iCliniq logo

Ask a Doctor Online Now

HomeHealth articlesheart murmursHeart murmurs - Causes | Symptoms | Risk | Diagnosis | Treatment

Heart murmurs - Causes, Symptoms, Risk, Diagnosis and Treatment

Verified dataVerified data

5 min read


Heart murmurs might indicate any abnormality in the heart. Read this article to know more about it.

Written by

Dr. Lochana .k

Medically reviewed by

Dr. Rajiv Kumar Srivastava

Published At March 18, 2022
Reviewed AtJanuary 4, 2024

What Are Heart Murmurs?

Heart murmurs are sounds occurring during the cycle of a heartbeat. The normal heartbeat sound is lub and dub. The variation of sound occurs in cases of abnormality. These heart murmurs are heard with the help of a stethoscope. The murmurs are a relatively prolonged series of auditory vibrations. It may be of variable intensity, quality, and frequency. It is due to turbulence that arises when blood flow increases due to increased flow through a constricted or irregular opening of the heart valve.

What Are the Characteristics of Murmurs?

Heart murmurs should be described in the following ways:

  • The murmur is heard clearly over the area of the precordium. Precordium is the area on the thorax immediately over the heart.

  • The murmur should be identified as systolic or diastolic.

  • The timing and character of the murmur vary in different conditions.

  • The intensity of a murmur is studied under the grading system.

  • The pitch of the murmur may be categorized as a low or high pitch.

  • Conduction of the murmur.

  • The variation of the murmur with respiration is a specific character regarding the heart murmurs. The left-sided murmurs are the best heard in expiration, whereas right-sided murmurs are the best heard in inspiration.

  • Posture in which murmur is best heard is the left lateral position.

  • The heart sounds might show variations when it is heard in the bell or diaphragm of the stethoscope.

heart murmur

What Are Different Heart Murmurs?

  • Carey – Coombs Murmur: It is a short mid-diastolic murmur. It is heard at the apex of the heart. It can be heard in cases of mitral valvulitis of acute rheumatic fever.

  • Austin Flint Murmur: It is a low pitched rumbling sound heard at the apex. It can be heard in patients with severe aortic regurgitation.

  • Ryland’s Murmur: It is heard in cases of complete heart block.

  • Gibson Murmur: It is a continuous machinery murmur heard in patients with patent ductus arteriosus.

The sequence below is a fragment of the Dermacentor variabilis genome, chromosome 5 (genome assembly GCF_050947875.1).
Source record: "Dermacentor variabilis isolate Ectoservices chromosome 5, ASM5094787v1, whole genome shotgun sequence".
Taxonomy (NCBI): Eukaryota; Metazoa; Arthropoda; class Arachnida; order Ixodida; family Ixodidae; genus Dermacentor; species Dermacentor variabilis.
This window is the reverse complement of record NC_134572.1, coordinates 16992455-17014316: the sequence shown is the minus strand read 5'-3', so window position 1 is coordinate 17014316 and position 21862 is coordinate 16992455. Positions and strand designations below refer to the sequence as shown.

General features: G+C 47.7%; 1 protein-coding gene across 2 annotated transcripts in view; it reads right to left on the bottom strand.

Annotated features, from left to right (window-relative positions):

• Graham Steel Murmur: It is a high pitched murmur. It is heard in patients with pulmonary regurgitation.

  • Dock’s Murmur: It is heard in aortic stenosis patients.

  • Millwheel Murmur: It is a loud machinery like churning or splashing sound. This sound is a sign of air embolism.

  • Cole-Cecil Murmur: It is heard in aortic insufficiency cases.

  • Carvallo’s Sign: It is used in patients with tricuspid regurgitation.

  • Gallavardin Phenomenon: It is known to occur in patients with aortic stenosis.

What Are the Causes of Heart Murmurs?

Generally, a heart murmur may be labeled as innocent murmurs and abnormal murmurs. An innocent murmur is noticed in healthy individuals, pregnant women, exercising individuals, and newborn babies. An abnormal murmur can be seen in heart diseases and congenital disorders.

What Are Innocent Murmurs?

Innocent murmurs are soft systolic murmurs heard in individuals without any cardiac abnormalities. They are due to increased blood flow through the ventricular tracts. Innocent murmurs may be heard:

  • In children, it is known as Still’s murmur.

  • In adults, it will be seen in individuals over 50 years of age.

What Are the Symptoms of Abnormal Murmurs?

Sometimes there might not be any symptoms. The abnormal sounds will be identified by a doctor with the help of a stethoscope. However, there are some specific signs of heart problems. They are:

  • Cyanosis - It is the appearance of bluish coloration in the fingers and lips.

  • Swelling in the legs.

  • Enlargement of the liver.

  • Sudden weight gain.

  • Dizziness.

  • Chronic cough.

  • Shortness of breath.

  • Profuse sweating.

  • Chest pain.

  • Fainting.

  • Loss of appetite.

What Are Functional Murmurs?